CS221: Artificial Intelligence: Principles and Techniques
Stanford / Autumn 2013-2014
- Lectures: Mon/Wed 2:15-3:30pm in NVIDIA Auditorium (watch online)
- Sections: Fri at 3pm (tentative); will happen based on need; see calendar
- Office hours: CA office hours are in the Gates basement offices (Gates B24, B26, B28); see calendar for times.
: look here
for dates/times of all lectures, sections, office hours, due dates.
What is this course about?
What do web search, speech recognition, face recognition, machine translation,
autonomous driving, and automatic scheduling have in common?
These are all complex real-world problems,
and the goal of Artificial intelligence (AI) is to tackle these
with rigorous mathematical tools.
In this course, you will learn the foundational principles that drive these
applications and practice implementing some of these systems. Specific
topics include machine learning, search, game playing, Markov decision
processes, constraint satisfaction, graphical models, and logic.
The main goal of the course is to equip you with the tools to tackle new
AI problems you might encounter in life.
This course is fast-paced and covers a lot ground,
so it is important that you have a solid foundation on both the theoretical and empirical fronts.
You should have taken the following classes (or their equivalents):
There is no required textbook for this class, and you should be able to
learn everything from the lecture notes and homeworks.
However, if you would like to pursue more advanced topics or get another
perspective on the same material, here are some books:
Bear in mind that some of these books can be quite dense and use different
notation terminology, so it might take some effort to connect up with the
material from class.
- Homeworks (60%):
There will be weekly homeworks with both written and programming parts.
Each homework problem is centered around building a real system (e.g., a
spam filter), and also will deepen your understanding of the the theoretical concepts.
Some homework problems will have a competition component; winners will receive extra credit.
Homeworks should be written up clearly and succinctly; you will earn points based on this.
You are encouraged to use LaTeX to writeup your homeworks (here's a template), but this is not a requirement.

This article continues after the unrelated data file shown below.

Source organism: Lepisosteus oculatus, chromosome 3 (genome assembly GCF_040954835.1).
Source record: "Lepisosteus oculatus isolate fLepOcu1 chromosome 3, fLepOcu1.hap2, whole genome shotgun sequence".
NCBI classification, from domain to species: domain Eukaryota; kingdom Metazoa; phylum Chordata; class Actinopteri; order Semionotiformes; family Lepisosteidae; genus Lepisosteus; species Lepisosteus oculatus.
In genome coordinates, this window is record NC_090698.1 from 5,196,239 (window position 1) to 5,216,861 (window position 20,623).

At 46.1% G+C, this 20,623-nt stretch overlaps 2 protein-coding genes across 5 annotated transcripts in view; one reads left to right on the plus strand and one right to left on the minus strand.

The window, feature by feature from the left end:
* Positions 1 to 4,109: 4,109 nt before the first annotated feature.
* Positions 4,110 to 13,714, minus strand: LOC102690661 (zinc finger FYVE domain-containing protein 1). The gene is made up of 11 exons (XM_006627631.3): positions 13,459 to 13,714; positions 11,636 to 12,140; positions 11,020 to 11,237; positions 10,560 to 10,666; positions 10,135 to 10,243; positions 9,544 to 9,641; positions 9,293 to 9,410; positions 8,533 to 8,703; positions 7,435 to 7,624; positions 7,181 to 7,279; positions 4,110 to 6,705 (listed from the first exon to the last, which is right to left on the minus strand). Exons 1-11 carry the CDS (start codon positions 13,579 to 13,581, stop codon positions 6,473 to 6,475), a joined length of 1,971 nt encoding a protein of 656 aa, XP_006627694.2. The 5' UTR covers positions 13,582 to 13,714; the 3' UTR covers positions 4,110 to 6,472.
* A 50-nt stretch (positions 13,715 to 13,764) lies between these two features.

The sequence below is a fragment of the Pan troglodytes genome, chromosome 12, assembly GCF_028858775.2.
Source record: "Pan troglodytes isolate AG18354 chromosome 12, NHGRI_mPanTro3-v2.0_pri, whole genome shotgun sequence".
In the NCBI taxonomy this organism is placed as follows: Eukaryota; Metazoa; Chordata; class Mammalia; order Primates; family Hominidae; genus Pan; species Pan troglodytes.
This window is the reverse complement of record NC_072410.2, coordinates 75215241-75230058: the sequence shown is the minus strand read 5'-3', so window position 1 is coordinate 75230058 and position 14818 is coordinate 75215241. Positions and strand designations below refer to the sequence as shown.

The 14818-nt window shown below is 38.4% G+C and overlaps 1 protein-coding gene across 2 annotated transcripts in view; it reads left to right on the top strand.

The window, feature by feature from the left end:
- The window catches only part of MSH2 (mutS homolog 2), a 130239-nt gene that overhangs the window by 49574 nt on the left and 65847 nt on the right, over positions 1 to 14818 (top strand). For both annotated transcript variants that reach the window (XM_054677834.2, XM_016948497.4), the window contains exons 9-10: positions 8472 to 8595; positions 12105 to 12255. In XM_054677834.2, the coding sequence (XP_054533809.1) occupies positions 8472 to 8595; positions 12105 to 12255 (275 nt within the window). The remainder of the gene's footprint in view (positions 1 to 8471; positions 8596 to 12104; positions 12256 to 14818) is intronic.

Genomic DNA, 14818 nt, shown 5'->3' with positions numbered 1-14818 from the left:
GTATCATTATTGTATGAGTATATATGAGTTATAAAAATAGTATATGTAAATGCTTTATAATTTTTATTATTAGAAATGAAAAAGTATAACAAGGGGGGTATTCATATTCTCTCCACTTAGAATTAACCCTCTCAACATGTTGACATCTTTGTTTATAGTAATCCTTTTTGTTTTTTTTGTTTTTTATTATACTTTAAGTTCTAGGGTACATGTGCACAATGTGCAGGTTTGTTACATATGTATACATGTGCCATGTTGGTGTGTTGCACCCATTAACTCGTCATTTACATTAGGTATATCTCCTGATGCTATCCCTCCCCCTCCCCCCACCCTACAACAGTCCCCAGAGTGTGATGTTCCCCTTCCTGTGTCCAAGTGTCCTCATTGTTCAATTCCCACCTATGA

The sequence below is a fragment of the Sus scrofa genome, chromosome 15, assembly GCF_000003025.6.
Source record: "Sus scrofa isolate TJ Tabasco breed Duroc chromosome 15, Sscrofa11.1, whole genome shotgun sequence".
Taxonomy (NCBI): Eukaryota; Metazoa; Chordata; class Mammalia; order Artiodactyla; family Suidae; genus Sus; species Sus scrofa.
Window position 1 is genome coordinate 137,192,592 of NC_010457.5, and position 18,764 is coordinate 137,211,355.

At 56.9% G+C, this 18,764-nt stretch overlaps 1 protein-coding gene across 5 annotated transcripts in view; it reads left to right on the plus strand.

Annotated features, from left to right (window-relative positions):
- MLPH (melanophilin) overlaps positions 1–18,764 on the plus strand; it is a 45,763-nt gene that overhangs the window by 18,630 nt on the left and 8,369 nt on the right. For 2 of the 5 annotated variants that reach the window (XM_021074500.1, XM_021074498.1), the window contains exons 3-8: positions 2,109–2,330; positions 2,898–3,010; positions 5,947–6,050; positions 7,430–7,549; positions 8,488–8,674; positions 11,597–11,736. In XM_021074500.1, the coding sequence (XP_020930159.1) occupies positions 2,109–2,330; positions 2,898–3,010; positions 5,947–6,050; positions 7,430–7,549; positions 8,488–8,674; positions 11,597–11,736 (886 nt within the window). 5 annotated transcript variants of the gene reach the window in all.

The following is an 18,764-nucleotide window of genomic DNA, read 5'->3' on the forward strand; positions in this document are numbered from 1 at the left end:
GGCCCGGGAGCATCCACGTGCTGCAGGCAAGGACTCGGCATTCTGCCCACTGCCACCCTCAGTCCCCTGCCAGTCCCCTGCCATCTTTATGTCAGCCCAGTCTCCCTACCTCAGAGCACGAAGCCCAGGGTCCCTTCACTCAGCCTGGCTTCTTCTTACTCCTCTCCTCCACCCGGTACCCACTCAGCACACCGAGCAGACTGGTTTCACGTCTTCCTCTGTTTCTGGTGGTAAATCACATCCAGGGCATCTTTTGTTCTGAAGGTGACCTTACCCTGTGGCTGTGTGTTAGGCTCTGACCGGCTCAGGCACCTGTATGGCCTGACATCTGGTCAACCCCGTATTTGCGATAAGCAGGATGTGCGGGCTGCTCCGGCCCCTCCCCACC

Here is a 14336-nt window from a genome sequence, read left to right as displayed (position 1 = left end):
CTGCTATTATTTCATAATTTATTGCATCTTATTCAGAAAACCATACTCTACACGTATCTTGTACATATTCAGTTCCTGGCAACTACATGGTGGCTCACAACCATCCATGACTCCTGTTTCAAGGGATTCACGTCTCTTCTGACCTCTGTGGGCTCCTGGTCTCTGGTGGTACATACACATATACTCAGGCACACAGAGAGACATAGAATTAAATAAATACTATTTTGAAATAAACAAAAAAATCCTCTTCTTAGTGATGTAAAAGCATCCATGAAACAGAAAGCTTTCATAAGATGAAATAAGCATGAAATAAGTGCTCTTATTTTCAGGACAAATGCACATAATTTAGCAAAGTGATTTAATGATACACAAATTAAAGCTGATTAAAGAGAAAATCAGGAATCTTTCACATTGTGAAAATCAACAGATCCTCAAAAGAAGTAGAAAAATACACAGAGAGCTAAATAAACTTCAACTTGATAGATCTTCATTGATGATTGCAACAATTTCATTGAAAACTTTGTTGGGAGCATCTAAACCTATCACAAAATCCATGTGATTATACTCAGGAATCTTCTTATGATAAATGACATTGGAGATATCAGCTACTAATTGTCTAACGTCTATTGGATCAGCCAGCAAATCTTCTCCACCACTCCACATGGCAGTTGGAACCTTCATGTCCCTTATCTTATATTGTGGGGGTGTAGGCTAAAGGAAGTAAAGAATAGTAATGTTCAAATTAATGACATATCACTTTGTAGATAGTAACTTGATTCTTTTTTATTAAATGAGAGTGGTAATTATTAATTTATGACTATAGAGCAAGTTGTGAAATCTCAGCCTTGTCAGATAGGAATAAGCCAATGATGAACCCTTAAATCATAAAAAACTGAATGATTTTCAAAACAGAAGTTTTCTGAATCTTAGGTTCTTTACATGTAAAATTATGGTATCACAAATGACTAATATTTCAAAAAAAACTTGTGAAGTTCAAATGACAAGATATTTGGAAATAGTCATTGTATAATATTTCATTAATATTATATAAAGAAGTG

Here are all the homework deadlines:
- Midterm (20%): The midterm is a three-hour written exam that will
test your knowledge and problem-solving skills on all preceding lectures and homeworks.
You cannot use any external aids
except one double-sided page of notes.
If you have a major conflict (e.g., an academic conference), submit a request to take it at another time
(do this by Oct. 28).
Date: Tue Nov. 19 from 6pm to 9pm
- Project (20%): The final project provides an opportunity for you to
use the tools from class to build something interesting of your choice.
Projects should be done in groups of two.
The project will be something that you work on throughout the course and we have set up some milestones
to help you along the way:
See the project page for more details.
All assignments (homework problems and project milestones) are to be submitted using the submit script by 11pm
To submit, (i) copy your submission files
and (ii) type:
python /usr/class/cs221/WWW/submit.py <assignment ID (e.g., warmup)> <directory with your submission files>
You will receive an email confirmation about your submission. For
assignments with a programming component, we will automatically
sanity check your code in some basic test cases, but we will grade
your code on additional test cases. Unless the assignment
instructs otherwise, all of your code modifications should be
and all of your written answers
. You are allowed to submit an
assignment up to nine (9)
times in total; each submission
will replace the previous.
An assignment is $n$ days late if it was not turned in within
$24(n-1)$ hours of the deadline. You have nine (9) late days
that you can use across any assignments (except the final project
report) without penalty.
You may use at most two (2) of these late days per
If you submit an assignment late but have insufficient late days
remaining to account for the late submission, you will
receive zero (0) points on that assignment.
Collaboration policy and honor code:
You are free to form study groups and
discuss homeworks and projects. However, you must write up homeworks and
code from scratch independently without referring to any notes from the joint session.
You should not copy, refer to, or look at the solutions in
preparing their answers from previous years' homeworks.
It is an honor code violation to intentionally refer
to a previous year's solutions, either official or written up by another
student. Anybody violating the honor code
will be referred to the Office of Judical Affairs.